Petroleo Brasileiro SA (NYSE ADR: PBR), the Brazilian national oil company better known as Petrobras, announced Wednesday that it had agreed to issue $42.5 billion in new stock to the Brazilian government to obtain the rights to five billion barrels of oil in offshore fields.
Petrobras will pay an average of $8.51 a barrel for the oil after almost two weeks of negotiations with the government, according to a regulatory filing. More than half the oil will come from the Franco field in the offshore Santos Basin, the company said.
Even though the company paid what is seen by many analysts as a premium for the rights, the deal is the linchpin for the Latin American oil giant's long-term financing plans.
Money Morning Mailbag: Relief Wells Near Finish, But Oil Spill Blame Game Continues
While BP PLC (NYSE ADR: BP) closed in this week on finishing relief wells to permanently plug the oil spill, stormy weather threatened to delay the final steps as clean up crews were called in to shore.
BP capped the blown-out Macondo well last week and has been conducting pressure tests to ensure the cap's strength. A relief well is close to completion but work has been halted until the storm passes. All work could be stopped for 10 - 14 days if the area is evacuated.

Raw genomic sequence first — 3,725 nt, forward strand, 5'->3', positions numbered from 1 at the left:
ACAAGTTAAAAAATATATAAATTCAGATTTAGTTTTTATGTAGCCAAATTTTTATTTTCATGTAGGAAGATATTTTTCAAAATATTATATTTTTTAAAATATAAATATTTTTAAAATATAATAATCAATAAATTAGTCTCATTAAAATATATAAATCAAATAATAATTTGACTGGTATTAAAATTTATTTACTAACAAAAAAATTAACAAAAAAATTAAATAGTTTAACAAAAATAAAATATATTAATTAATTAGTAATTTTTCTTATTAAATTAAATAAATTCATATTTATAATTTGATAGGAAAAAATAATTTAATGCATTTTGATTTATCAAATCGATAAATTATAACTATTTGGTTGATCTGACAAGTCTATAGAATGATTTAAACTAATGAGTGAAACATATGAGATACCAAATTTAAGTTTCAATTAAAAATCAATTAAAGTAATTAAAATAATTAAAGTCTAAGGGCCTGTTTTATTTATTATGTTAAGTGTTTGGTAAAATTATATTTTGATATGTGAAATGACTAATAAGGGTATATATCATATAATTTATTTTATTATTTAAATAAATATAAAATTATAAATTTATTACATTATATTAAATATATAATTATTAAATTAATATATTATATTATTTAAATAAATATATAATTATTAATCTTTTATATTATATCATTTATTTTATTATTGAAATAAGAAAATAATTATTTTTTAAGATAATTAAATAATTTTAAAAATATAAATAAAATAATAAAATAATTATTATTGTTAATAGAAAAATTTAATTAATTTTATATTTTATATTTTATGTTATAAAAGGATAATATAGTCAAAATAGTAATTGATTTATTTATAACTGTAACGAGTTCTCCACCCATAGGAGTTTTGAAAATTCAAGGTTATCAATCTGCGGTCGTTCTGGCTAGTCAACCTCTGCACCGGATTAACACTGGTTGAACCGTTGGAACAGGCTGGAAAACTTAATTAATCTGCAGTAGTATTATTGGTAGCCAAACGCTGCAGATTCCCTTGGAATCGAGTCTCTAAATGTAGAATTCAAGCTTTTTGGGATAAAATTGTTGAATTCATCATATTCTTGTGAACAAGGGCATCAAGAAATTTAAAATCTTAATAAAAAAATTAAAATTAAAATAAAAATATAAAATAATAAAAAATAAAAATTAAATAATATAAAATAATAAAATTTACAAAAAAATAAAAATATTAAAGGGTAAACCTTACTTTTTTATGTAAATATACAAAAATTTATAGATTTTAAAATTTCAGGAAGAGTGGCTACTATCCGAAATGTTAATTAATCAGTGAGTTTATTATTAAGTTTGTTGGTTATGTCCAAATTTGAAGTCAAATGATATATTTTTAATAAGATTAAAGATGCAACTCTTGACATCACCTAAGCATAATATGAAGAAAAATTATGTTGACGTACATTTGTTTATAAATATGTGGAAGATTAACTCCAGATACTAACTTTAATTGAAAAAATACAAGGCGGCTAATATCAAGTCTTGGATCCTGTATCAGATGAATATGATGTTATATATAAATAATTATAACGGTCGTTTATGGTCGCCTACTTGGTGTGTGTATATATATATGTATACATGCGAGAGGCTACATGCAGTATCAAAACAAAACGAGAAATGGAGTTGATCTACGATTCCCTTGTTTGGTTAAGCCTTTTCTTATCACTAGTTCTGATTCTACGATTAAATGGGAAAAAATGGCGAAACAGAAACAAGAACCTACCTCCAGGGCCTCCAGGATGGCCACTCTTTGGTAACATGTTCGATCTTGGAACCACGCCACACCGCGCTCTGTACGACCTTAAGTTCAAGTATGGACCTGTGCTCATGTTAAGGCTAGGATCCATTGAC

While the leak may finally be close to plugged, the financial aftermath is far from over. Corporate entities and the U.S. government continue to point fingers at each other.
New Technology Turns Coal Into Clean, High-Powered Gas
[Editor’s Note: Money Morning recently conducted a Q&A with Dr. Kent Moors on the future of energy. Dr. Moors last wrote about Marcellus Gas Shale, a new energy-sector profit play.]
A new fuel technology – unveiled just two weeks ago – is about to revolutionize the energy business.
I saw it firsthand.
General Electric Co. (NYSE: GE) asked me to present “The Future of Natural Gas” at the company’s Gas Turbine Symposium in Greenville, S.C. That’s where GE revealed a new generation of its market-leading turbine technology.